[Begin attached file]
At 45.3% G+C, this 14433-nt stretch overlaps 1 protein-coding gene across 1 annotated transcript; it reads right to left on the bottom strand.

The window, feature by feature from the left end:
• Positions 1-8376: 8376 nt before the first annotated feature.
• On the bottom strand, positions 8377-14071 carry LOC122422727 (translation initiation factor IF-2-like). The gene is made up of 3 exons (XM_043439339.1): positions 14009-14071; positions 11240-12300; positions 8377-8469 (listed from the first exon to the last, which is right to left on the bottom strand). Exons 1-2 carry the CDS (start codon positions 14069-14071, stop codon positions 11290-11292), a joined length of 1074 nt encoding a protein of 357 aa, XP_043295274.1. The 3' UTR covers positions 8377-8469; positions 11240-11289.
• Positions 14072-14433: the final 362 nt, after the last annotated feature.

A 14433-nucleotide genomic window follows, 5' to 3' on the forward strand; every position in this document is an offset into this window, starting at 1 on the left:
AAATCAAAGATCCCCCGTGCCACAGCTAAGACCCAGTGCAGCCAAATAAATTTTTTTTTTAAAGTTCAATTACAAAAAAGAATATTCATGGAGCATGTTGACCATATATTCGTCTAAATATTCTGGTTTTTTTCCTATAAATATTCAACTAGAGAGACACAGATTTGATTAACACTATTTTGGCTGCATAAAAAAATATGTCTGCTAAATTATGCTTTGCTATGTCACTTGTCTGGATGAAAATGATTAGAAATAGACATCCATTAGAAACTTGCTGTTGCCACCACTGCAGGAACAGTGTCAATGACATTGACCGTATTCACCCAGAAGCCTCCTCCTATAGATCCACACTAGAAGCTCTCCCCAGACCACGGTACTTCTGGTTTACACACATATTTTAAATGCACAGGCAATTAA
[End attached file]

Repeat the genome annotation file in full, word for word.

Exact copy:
At 45.3% G+C, this 14433-nt stretch overlaps 1 protein-coding gene across 1 annotated transcript; it reads right to left on the bottom strand.

The window, feature by feature from the left end:
• Positions 1-8376: 8376 nt before the first annotated feature.
• On the bottom strand, positions 8377-14071 carry LOC122422727 (translation initiation factor IF-2-like). The gene is made up of 3 exons (XM_043439339.1): positions 14009-14071; positions 11240-12300; positions 8377-8469 (listed from the first exon to the last, which is right to left on the bottom strand). Exons 1-2 carry the CDS (start codon positions 14069-14071, stop codon positions 11290-11292), a joined length of 1074 nt encoding a protein of 357 aa, XP_043295274.1. The 3' UTR covers positions 8377-8469; positions 11240-11289.
• Positions 14072-14433: the final 362 nt, after the last annotated feature.

A 14433-nucleotide genomic window follows, 5' to 3' on the forward strand; every position in this document is an offset into this window, starting at 1 on the left:
AAATCAAAGATCCCCCGTGCCACAGCTAAGACCCAGTGCAGCCAAATAAATTTTTTTTTTAAAGTTCAATTACAAAAAAGAATATTCATGGAGCATGTTGACCATATATTCGTCTAAATATTCTGGTTTTTTTCCTATAAATATTCAACTAGAGAGACACAGATTTGATTAACACTATTTTGGCTGCATAAAAAAATATGTCTGCTAAATTATGCTTTGCTATGTCACTTGTCTGGATGAAAATGATTAGAAATAGACATCCATTAGAAACTTGCTGTTGCCACCACTGCAGGAACAGTGTCAATGACATTGACCGTATTCACCCAGAAGCCTCCTCCTATAGATCCACACTAGAAGCTCTCCCCAGACCACGGTACTTCTGGTTTACACACATATTTTAAATGCACAGGCAATTAA